One thought on “Article in Hamilton Spectator on Amalgamation”

  1. And here is the Op Ed piece that followed:

    The Spectator’s view: Hamilton churches: Architectural assets at risk
    Hamilton Spectator
    They are impressive, sometimes even majestic, pieces of architecture. They have undeniable historical and heritage value. They dot our urban landscape.
    And they’re in trouble — big trouble.
    We’re talking about churches, such as Centenary United and its Main Street East neighbour St. Giles, where congregations have agreed to work toward amalgamation and plan a vote next May.
    If it happens, chances are the local United Church Presbytery will have to sell off one of the two properties. Both are more than a century old. And this is just one example. All over the city, especially in the urban centre but also to a lesser degree in nearby rural areas, churches of nearly all denominations have the same problem: declining participation, dwindling finances and big bills for upkeep and repairs. Many are sharing ministry staff and finding other ways to economize. But there’s only so much they can do, especially with expensive and unsustainable physical infrastructure.
    The multimillion-dollar question is what happens to these churches when the congregations or governing bodies can no longer afford to keep them? Odds are they will be sold.
    Ideally, they would undergo “adaptive reuse” measures and begin new lives in their neighbourhoods and communities. But these are often not easy buildings to work with. Adapting heritage buildings for alternate uses is nearly always a challenge, and churches are even more so because of their physical characteristics and design. They don’t lend themselves to traditional residential or commercial uses. Adapting them as community centres and gathering places is more viable, but those uses don’t typically carry the revenue potential developers will want and need to make the required investment.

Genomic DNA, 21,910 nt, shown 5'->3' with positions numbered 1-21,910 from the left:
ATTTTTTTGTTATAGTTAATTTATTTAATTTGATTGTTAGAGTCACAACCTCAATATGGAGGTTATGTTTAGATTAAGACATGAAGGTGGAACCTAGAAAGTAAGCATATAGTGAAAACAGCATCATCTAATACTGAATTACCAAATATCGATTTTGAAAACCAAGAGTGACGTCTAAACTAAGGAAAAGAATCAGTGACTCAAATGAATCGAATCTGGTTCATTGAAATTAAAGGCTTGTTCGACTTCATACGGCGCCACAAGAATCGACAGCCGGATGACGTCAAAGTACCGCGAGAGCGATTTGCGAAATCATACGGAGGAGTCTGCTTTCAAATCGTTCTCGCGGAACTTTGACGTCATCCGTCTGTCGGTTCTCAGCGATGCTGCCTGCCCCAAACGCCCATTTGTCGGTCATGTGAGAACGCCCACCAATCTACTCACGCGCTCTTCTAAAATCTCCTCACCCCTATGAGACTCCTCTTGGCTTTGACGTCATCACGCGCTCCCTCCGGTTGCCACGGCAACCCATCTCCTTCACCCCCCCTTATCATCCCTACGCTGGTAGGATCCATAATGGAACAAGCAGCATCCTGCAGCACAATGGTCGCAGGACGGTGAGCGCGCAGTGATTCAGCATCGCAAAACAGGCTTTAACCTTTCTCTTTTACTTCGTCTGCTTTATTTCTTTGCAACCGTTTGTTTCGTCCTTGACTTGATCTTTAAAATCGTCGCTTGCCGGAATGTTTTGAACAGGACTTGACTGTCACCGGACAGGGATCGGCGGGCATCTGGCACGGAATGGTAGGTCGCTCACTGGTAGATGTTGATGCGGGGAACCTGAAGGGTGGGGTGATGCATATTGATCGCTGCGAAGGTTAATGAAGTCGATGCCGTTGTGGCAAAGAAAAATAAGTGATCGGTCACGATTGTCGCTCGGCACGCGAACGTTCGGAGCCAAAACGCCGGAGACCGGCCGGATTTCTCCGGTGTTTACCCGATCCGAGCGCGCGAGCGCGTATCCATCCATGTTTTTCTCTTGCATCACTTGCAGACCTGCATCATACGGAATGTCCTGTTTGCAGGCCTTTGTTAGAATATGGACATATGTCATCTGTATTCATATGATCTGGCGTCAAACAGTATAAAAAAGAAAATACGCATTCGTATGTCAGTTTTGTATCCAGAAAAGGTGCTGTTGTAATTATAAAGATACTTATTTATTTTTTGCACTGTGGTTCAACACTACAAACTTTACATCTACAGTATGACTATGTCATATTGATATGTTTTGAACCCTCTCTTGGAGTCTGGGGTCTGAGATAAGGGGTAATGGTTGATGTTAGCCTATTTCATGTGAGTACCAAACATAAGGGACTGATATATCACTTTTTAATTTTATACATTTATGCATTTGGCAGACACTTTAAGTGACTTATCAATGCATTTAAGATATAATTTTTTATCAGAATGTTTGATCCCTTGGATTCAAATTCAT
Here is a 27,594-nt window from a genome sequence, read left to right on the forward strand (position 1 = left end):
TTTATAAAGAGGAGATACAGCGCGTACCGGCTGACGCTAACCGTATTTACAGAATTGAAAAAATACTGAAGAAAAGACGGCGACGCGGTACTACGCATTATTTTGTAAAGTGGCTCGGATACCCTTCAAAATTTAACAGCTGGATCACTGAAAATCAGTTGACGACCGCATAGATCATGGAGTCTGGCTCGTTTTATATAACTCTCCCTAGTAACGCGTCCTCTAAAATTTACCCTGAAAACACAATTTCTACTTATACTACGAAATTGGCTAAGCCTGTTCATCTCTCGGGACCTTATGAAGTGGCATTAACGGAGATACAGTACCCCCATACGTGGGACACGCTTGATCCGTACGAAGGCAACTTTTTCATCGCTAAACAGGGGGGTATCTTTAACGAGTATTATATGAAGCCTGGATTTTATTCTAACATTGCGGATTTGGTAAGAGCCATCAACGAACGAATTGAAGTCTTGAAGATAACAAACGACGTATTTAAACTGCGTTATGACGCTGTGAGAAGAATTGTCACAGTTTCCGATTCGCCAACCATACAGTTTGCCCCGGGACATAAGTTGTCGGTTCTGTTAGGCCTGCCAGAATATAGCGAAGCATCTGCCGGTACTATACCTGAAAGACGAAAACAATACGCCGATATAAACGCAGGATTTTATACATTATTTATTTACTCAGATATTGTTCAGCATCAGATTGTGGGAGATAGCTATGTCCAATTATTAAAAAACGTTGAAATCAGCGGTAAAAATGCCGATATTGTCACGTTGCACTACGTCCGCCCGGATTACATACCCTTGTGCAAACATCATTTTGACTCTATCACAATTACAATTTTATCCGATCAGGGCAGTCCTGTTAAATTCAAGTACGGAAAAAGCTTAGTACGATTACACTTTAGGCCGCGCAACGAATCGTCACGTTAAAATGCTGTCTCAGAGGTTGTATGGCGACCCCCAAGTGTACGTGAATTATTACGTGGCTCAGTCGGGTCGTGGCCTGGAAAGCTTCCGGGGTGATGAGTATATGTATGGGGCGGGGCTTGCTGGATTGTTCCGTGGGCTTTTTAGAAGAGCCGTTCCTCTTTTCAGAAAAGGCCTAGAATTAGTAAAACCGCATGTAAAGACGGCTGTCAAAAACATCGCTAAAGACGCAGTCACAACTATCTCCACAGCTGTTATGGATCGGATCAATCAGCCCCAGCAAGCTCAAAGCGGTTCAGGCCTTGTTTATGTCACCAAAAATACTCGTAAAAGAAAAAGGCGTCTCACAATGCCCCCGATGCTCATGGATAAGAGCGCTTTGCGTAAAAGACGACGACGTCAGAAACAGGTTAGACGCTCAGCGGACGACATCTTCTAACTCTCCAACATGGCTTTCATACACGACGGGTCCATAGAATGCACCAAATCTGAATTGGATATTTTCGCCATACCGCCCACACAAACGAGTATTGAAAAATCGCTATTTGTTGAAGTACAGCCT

Some churches already have heritage designations which require developers to honour their architecture and character.
    The James Street Baptist Church, built in the late 1800s, was sold to a Toronto developer who, as of early this year, had plans that would value the “cultural heritage and significance” of the building. But many don’t have that designation, so there’s nothing stopping developers from tearing them down if they don’t see a viable business case for preservation.
    At best, in some cases, these historic churches will sit empty and deteriorating, as is the case with the boarded-up St. Mark’s on Bay Street, which the city bought in the early ’90s to prevent it from being demolished to build a highrise apartment. The city succeeded in saving St. Mark’s, but to what end?
    In the next decade, dozens of other congregations will find hemselves in the same position as Centenary and St. Giles. Some will find ways to evolve, but many will not, and their physical legacy will be at risk. This is an important heritage discussion that should move forward soon.

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